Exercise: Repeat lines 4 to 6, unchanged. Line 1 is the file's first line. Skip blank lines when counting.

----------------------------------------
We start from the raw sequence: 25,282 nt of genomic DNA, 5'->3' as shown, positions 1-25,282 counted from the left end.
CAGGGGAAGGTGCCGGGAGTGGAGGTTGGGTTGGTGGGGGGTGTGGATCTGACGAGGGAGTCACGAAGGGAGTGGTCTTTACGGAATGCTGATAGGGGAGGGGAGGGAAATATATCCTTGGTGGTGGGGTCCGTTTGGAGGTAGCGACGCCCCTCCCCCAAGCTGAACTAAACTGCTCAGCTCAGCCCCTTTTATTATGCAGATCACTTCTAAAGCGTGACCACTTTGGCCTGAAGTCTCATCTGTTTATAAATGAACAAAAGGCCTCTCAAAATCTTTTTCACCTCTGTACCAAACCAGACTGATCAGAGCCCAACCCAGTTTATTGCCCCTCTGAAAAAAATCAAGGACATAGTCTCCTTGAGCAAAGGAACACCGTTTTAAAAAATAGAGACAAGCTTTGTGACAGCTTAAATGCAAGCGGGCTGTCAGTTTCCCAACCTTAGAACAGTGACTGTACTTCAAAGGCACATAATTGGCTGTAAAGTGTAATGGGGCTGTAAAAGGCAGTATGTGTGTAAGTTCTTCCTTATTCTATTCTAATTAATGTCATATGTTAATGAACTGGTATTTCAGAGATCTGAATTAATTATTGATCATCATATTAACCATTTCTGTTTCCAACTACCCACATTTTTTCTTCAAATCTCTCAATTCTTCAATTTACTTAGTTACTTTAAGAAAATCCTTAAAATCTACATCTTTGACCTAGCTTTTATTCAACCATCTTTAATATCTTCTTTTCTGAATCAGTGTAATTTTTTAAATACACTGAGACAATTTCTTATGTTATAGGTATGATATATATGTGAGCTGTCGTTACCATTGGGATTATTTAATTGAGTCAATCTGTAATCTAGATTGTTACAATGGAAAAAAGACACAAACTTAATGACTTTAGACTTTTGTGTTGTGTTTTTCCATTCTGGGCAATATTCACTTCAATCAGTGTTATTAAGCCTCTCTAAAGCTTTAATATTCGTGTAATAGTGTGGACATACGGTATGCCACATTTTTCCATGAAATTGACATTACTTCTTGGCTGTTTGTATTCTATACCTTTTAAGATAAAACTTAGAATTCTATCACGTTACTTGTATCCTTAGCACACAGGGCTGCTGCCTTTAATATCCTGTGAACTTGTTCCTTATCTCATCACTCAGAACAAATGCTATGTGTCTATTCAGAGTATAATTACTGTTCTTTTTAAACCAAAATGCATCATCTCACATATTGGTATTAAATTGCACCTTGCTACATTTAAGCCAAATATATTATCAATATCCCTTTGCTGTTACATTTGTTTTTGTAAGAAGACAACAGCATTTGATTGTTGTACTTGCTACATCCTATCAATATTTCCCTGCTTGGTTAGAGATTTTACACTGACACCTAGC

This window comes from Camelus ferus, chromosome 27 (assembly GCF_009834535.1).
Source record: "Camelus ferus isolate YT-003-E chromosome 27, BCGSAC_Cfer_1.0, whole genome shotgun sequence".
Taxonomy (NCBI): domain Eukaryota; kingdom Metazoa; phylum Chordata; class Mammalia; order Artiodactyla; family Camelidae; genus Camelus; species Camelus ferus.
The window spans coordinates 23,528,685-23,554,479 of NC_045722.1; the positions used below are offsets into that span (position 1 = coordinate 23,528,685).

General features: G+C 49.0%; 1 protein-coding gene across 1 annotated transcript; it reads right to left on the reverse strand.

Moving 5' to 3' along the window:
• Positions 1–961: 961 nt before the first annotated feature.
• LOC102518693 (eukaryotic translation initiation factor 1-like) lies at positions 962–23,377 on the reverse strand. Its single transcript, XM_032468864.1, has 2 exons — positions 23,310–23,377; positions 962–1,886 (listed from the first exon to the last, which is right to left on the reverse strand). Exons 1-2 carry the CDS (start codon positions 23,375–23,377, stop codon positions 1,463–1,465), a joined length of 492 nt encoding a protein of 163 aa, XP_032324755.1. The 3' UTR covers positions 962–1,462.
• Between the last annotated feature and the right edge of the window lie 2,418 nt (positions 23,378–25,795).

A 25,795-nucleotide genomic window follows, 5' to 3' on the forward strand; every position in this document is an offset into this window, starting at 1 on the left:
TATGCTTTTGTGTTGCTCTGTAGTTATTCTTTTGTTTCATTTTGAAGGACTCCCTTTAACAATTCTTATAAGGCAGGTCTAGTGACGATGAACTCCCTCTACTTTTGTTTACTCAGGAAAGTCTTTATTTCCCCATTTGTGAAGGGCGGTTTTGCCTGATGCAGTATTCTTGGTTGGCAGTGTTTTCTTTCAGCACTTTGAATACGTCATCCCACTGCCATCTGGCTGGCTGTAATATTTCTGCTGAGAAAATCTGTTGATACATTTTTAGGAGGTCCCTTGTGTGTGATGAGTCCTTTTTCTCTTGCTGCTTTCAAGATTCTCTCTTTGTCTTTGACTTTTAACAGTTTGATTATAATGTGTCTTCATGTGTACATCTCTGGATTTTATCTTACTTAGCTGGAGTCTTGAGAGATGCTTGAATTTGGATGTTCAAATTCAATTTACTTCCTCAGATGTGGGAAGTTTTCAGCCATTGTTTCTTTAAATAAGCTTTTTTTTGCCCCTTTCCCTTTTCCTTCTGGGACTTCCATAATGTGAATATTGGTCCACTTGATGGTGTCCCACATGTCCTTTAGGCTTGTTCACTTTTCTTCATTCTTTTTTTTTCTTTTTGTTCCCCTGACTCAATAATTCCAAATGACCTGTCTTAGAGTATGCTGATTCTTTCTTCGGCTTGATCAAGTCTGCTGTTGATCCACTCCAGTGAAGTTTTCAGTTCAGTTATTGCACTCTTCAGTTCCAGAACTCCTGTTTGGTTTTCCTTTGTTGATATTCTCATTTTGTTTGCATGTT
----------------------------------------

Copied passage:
Source record: "Camelus ferus isolate YT-003-E chromosome 27, BCGSAC_Cfer_1.0, whole genome shotgun sequence".
Taxonomy (NCBI): domain Eukaryota; kingdom Metazoa; phylum Chordata; class Mammalia; order Artiodactyla; family Camelidae; genus Camelus; species Camelus ferus.
The window spans coordinates 23,528,685-23,554,479 of NC_045722.1; the positions used below are offsets into that span (position 1 = coordinate 23,528,685).